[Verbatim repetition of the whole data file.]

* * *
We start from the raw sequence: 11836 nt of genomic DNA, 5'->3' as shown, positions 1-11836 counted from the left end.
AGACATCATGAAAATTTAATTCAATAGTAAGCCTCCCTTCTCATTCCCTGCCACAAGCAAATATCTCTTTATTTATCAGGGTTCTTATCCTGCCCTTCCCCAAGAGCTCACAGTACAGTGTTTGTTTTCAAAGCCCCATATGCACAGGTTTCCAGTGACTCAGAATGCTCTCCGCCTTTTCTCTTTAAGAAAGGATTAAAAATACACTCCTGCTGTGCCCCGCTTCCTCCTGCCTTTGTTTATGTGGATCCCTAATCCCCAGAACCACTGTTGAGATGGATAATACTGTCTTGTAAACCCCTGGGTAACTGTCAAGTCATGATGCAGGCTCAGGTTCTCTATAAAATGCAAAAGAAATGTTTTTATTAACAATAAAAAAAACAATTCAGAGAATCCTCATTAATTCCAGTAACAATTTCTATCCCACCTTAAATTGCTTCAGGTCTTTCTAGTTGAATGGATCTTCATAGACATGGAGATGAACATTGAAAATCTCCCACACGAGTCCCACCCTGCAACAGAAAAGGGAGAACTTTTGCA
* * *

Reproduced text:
We start from the raw sequence: 11836 nt of genomic DNA, 5'->3' as shown, positions 1-11836 counted from the left end.
AGACATCATGAAAATTTAATTCAATAGTAAGCCTCCCTTCTCATTCCCTGCCACAAGCAAATATCTCTTTATTTATCAGGGTTCTTATCCTGCCCTTCCCCAAGAGCTCACAGTACAGTGTTTGTTTTCAAAGCCCCATATGCACAGGTTTCCAGTGACTCAGAATGCTCTCCGCCTTTTCTCTTTAAGAAAGGATTAAAAATACACTCCTGCTGTGCCCCGCTTCCTCCTGCCTTTGTTTATGTGGATCCCTAATCCCCAGAACCACTGTTGAGATGGATAATACTGTCTTGTAAACCCCTGGGTAACTGTCAAGTCATGATGCAGGCTCAGGTTCTCTATAAAATGCAAAAGAAATGTTTTTATTAACAATAAAAAAAACAATTCAGAGAATCCTCATTAATTCCAGTAACAATTTCTATCCCACCTTAAATTGCTTCAGGTCTTTCTAGTTGAATGGATCTTCATAGACATGGAGATGAACATTGAAAATCTCCCACACGAGTCCCACCCTGCAACAGAAAAGGGAGAACTTTTGCA